Mobile users want to roam to Wi-Fi but the back-end infrastructure not in place

Imagine taking a conference call in your office, then walking out of the building to drive across town to a customer meeting — without ever dropping the call. That’s the promise of seamless roaming, which will allow users to roam between cellular networks (like general packet radio services and 1XRTT)

and internal wireless 802.11 networks.

At the end of the day, it’s about improving sales, responding to customers faster and making employees more productive, says Susan Dineen, executive advisor, management, entertainment and media, with Markham, Ont.-based Fox Group Consulting.

“”With this converged world, people don’t want to lose calls anymore,”” she says. “”They want to use one device, and that one device will be used on their desk, throughout the building, outside the building and as a mobile device as they move around.””

She says organizations need to look at this as an enterprise communications strategy and develop a detailed migration plan. But she adds it’s still an immature market, because different manufacturers are making devices with different standards, and it’s not easy to use more than one device for the same application.

Regardless of the issues that need to be worked out, seamless roaming services are starting to pop up in other parts of the world. British Telecom recently announced plans to launch a seamless convergence service for U.K. broadband customers; it will use a high-power version of Bluetooth on a mobile phone from Motorola. And Korea Telecom has already launched convergence services on a dual-mode Bluetooth CTP/cellular handset from Samsung.

In Japan, Avaya has provided Toshiba with 12,000 session initiation protocol (SIP) phones behind an Avaya Communication Manager. “”A lot of these end points are third-party end points,”” says Tracy Fleming, convergence specialist with Avaya. “”That’s where we see this going — it’s got to be ubiquitous from whatever device I’m using.””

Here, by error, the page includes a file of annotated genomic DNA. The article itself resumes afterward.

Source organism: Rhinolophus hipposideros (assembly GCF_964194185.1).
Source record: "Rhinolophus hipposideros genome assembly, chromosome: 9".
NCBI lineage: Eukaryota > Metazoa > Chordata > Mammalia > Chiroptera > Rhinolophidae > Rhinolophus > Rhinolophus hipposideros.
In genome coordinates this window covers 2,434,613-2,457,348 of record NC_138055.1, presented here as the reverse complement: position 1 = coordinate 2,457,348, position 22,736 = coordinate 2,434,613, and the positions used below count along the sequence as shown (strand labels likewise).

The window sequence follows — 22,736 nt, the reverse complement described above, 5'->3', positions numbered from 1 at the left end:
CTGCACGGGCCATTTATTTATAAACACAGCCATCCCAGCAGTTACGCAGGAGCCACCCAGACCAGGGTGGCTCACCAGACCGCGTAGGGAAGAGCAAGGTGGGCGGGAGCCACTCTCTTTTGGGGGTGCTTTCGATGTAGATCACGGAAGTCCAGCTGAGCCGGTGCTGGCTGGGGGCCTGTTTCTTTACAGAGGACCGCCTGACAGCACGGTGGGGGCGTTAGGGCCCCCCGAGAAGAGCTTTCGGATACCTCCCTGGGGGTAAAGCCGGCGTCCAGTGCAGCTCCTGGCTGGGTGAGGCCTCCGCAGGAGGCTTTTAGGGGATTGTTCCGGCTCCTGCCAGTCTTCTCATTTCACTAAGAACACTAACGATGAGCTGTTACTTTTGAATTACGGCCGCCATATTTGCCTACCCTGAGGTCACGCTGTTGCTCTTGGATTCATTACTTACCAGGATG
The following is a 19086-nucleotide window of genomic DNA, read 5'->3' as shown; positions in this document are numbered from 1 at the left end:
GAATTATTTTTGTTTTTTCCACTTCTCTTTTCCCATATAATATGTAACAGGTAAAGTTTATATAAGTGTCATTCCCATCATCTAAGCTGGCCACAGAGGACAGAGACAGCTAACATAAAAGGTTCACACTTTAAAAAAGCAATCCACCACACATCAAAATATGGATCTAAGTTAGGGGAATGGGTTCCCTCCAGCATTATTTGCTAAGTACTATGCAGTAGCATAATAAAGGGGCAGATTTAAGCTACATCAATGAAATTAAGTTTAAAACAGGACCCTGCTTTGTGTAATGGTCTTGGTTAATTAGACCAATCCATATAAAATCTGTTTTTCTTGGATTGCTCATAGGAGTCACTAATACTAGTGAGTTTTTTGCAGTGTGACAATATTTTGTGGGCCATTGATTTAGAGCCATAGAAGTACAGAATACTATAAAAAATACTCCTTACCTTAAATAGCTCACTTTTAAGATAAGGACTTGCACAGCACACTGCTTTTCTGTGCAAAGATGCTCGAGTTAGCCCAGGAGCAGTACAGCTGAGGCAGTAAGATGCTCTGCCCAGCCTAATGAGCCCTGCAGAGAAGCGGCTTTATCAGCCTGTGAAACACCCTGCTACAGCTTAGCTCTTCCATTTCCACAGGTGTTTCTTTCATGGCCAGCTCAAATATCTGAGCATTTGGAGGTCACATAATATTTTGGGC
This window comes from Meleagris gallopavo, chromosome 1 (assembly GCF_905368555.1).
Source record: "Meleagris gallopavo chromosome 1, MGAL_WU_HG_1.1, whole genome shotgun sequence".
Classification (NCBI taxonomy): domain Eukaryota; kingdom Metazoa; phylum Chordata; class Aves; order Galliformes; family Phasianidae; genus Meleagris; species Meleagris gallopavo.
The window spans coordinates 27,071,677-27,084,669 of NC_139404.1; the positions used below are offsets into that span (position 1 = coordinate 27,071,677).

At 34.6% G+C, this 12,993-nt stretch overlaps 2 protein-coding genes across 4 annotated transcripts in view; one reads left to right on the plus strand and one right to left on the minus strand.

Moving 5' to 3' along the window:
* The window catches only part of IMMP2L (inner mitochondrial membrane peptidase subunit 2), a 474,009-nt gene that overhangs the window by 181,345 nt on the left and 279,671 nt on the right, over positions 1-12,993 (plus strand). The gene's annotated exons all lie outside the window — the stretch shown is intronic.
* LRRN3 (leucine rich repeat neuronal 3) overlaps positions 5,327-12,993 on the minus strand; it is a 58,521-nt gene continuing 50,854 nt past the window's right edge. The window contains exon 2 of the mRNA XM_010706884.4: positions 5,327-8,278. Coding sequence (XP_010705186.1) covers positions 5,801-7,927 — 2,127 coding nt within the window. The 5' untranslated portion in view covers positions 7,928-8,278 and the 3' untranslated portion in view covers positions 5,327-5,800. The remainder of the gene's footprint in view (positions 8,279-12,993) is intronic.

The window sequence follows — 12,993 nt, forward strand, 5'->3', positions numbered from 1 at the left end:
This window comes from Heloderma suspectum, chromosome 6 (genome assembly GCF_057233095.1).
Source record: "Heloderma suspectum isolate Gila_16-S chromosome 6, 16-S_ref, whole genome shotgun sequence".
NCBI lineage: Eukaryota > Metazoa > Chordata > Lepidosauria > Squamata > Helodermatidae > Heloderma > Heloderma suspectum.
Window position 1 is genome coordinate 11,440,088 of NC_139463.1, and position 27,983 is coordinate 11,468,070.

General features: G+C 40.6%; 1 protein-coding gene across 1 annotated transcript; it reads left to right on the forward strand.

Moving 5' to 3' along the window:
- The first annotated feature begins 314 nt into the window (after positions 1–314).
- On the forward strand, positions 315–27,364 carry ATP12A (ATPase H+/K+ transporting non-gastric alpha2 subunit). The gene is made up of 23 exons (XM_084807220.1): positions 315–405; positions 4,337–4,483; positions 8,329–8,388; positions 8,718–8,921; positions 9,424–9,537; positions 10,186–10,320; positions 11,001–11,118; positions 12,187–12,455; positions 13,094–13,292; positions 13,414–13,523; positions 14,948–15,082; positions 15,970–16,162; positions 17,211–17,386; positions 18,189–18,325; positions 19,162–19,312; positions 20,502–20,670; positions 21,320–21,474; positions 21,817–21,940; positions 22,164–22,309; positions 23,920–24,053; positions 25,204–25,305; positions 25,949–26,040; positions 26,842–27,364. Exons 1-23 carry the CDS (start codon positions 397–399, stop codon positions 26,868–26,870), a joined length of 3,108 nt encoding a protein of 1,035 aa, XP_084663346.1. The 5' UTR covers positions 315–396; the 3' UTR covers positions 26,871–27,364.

Avaya will resell Motorola’s CN620 handset, which works on both cellular and wireless LANs. It will be launched in the U.S. in first quarter of 2005; a Canadian launch date has not been set, but will likely occur six months after the U.S. launch.

Three years ago it was all about trying to reduce costs, says Fleming. Today the discussion is around improving communications in business processes — where one technology doesn’t replace another, but brings all available technologies under one roof. “”If my customers can get to me faster, I can respond faster,”” he says. “”It dramatically cuts down on voicemail sitting in my inbox waiting for two or three hours.””

HP is offering what it calls HP Open Roaming for automatic roaming between network technologies, allowing users to maintain a continuous session with their mobile applications. It’s offering the HP iPaq Pocket PC h6315 in the U.S. through T-Mobile; it plans to roll out the iPaq in Canada in the first quarter of 2005. The iPaq can be used for voice, e-mail, Internet access and instant messaging. It includes built-in GSM phone capabilities with integrated GPRS, Wi-Fi and Bluetooth.


“”You need an infrastructure that will essentially switch the calls between one network and another,”” says Victor Garcia, chief technology officer with HP Canada. The iPaq allows users to make a phone call through a GSM network; when the device detects the presence of a Wi-Fi network, it automatically switches the GSM call to a voice over IP system. “”It can do that, but it is not an out-of-the-box functionality,”” he says.

That requires connectivity between the wireless carrier and the voice over IP carrier.

“”If it’s not one and the same, if a company has its own voice over IP and it’s using, say, Rogers Wireless, then there’s switching that has to happen behind the scenes to pass that call over,”” he says. “”That infrastructure is not in place today.””

Rogers Wireless is a member of the Fixed-Mobile Convergence Alliance (FMCA).

“”The ultimate objective is to produce seamless services that can move between 802.11 networks and mobile networks,”” says David Neale, Rogers’ vice-president of new product development. “”The two worlds are really very different. The mobile world is designed exclusively to enable total mobility, to maintain continuous sessions of both data and voice. In the Wi-Fi world you can’t do that.””

It’s still early days to talk about commercial product, he says. “”Most of us are still in an evaluation area, but you can see that the end point will be to produce devices that allow seamless access to voice and data services whether you’re on an enterprise network or whether you’re out on the mobile network.””

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Jim Love, Chief Content Officer, IT World Canada

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Vawn Himmelsbach
Vawn Himmelsbach
Is a Toronto-based journalist and regular contributor to IT World Canada's publications.

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